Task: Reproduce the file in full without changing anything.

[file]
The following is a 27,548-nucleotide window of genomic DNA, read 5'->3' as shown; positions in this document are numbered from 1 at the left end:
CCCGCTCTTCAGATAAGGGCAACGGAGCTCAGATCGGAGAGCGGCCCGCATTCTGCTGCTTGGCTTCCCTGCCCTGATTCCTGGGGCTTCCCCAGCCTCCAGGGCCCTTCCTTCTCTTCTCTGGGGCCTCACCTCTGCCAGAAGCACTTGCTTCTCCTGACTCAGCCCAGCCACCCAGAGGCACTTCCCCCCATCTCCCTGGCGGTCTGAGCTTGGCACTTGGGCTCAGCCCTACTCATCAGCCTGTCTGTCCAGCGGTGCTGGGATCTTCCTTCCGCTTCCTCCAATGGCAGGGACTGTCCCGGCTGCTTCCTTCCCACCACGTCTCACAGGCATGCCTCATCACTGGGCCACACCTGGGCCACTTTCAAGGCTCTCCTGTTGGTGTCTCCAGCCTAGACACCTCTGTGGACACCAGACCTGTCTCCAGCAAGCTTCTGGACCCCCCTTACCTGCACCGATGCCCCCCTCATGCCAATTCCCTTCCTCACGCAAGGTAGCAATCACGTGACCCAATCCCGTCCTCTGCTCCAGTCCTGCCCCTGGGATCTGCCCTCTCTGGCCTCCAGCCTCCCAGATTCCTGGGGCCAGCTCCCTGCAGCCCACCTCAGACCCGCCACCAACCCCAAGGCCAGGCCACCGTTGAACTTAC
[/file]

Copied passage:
The following is a 27,548-nucleotide window of genomic DNA, read 5'->3' as shown; positions in this document are numbered from 1 at the left end:
CCCGCTCTTCAGATAAGGGCAACGGAGCTCAGATCGGAGAGCGGCCCGCATTCTGCTGCTTGGCTTCCCTGCCCTGATTCCTGGGGCTTCCCCAGCCTCCAGGGCCCTTCCTTCTCTTCTCTGGGGCCTCACCTCTGCCAGAAGCACTTGCTTCTCCTGACTCAGCCCAGCCACCCAGAGGCACTTCCCCCCATCTCCCTGGCGGTCTGAGCTTGGCACTTGGGCTCAGCCCTACTCATCAGCCTGTCTGTCCAGCGGTGCTGGGATCTTCCTTCCGCTTCCTCCAATGGCAGGGACTGTCCCGGCTGCTTCCTTCCCACCACGTCTCACAGGCATGCCTCATCACTGGGCCACACCTGGGCCACTTTCAAGGCTCTCCTGTTGGTGTCTCCAGCCTAGACACCTCTGTGGACACCAGACCTGTCTCCAGCAAGCTTCTGGACCCCCCTTACCTGCACCGATGCCCCCCTCATGCCAATTCCCTTCCTCACGCAAGGTAGCAATCACGTGACCCAATCCCGTCCTCTGCTCCAGTCCTGCCCCTGGGATCTGCCCTCTCTGGCCTCCAGCCTCCCAGATTCCTGGGGCCAGCTCCCTGCAGCCCACCTCAGACCCGCCACCAACCCCAAGGCCAGGCCACCGTTGAACTTAC